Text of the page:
Hull Weight: 38.5kg
In 1924 a small unorthodox yacht appeared on Tauranga Harbour, only seven feet long with a flat triangular bow. This was Harry Highet's prototype of the present day Tauranga "P" Class. Another local sailor, Percy Carter, looked at this boat, saw “learn to sail” potential, and a New Zealand sailing phenomenon began. Like the other two junior classes sailed on Hamilton Lake, there are both fibreglass and wooden P Class boats. If anything, the good wooden boats have the edge, performance-wise. If you are looking to buy second hand, there are some good deals around but we would advise asking an experienced sailor about the planned purchase before committing to the sale. Carbon masts, for instance, are a definite advantage.
The P Class is very similar in size to an Optimist but the philosophies of the two designs are pretty much opposite. An Optimist forgives mistakes and seldom capsizes, letting a sailor learn at their own pace. A P Class punishes mistakes, frequently capsizing, making a sailor acutely aware of the merits of good boat handling. Having capsized, though, the difference between the boats is just as evident. The Optimist, when righted, becomes a partly-submerged bathtub, needing a lot of bailing before the sailor can continue. The P Class, meanwhile, comes up with minimal water in the cockpit and the boat is basically ready to race again straight away.
Nationally, the P Class fleets have become smaller over the last 10 years. With the drive to create elite sailors, the international classes like the Optimist have extra appeal. However, Hamilton Yacht Club is fighting a rear guard action to keep the class alive and well. We have an active fleet sailing on the lake and some of the local races are won or lost by centimeters. Last year, Justin Reiter came out top in the club champs and now has his name added to the illustrious list of sailors on the Presidents Cup.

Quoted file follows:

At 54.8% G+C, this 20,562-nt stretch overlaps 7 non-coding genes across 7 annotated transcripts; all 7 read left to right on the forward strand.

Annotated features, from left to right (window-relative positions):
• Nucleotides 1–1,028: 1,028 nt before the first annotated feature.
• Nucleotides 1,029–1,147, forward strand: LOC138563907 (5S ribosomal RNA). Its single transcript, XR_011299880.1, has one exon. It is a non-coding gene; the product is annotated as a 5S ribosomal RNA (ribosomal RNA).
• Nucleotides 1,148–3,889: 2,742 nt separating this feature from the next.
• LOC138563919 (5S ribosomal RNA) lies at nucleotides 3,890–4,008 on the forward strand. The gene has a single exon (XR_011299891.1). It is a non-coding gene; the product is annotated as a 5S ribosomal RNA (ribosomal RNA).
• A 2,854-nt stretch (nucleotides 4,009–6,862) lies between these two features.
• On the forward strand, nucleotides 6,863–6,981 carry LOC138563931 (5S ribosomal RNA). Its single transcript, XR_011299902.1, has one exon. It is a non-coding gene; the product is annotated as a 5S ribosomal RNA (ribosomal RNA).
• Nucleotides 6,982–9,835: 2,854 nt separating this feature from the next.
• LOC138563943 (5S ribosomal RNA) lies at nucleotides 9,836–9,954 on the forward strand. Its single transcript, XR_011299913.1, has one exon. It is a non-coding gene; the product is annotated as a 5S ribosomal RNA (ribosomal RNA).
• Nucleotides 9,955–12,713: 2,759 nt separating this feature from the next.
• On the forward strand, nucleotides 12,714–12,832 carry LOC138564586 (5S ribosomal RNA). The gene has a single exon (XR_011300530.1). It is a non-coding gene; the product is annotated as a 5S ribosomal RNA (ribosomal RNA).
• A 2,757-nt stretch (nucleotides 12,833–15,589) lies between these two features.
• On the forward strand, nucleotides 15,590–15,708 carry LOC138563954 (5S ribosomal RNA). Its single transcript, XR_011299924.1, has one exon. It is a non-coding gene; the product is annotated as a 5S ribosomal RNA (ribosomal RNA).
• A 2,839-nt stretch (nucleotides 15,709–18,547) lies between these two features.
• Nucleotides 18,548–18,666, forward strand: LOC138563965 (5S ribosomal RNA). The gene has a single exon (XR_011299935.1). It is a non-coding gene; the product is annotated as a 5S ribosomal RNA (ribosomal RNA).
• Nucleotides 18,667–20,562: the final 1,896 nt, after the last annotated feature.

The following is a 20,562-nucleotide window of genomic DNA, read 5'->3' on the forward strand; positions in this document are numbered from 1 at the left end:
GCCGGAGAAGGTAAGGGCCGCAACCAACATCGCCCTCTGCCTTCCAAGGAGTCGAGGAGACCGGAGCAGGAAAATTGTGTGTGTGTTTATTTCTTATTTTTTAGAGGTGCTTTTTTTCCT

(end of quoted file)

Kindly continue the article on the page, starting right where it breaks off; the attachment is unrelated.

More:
Rob Ebert published an article on the P Class website, likening the P Class to Futsal - a form of 5-a-side soccer developed in Brazil, played with a small ball on a small field. As you can imagine, Futsal fosters excellent ball control and the ability to find a way through a congested field. Many of New Zealand’s current crop of professional sailors rate the lessons they learnt sailing a P Class as some of their most important lessons.
The 91st P Class Regatta was held in Tauranga last year. The faith New Zealand Yachting has shown in the P Class is now being supported by scientific studies of how elite performers are developed. We need to keep the faith!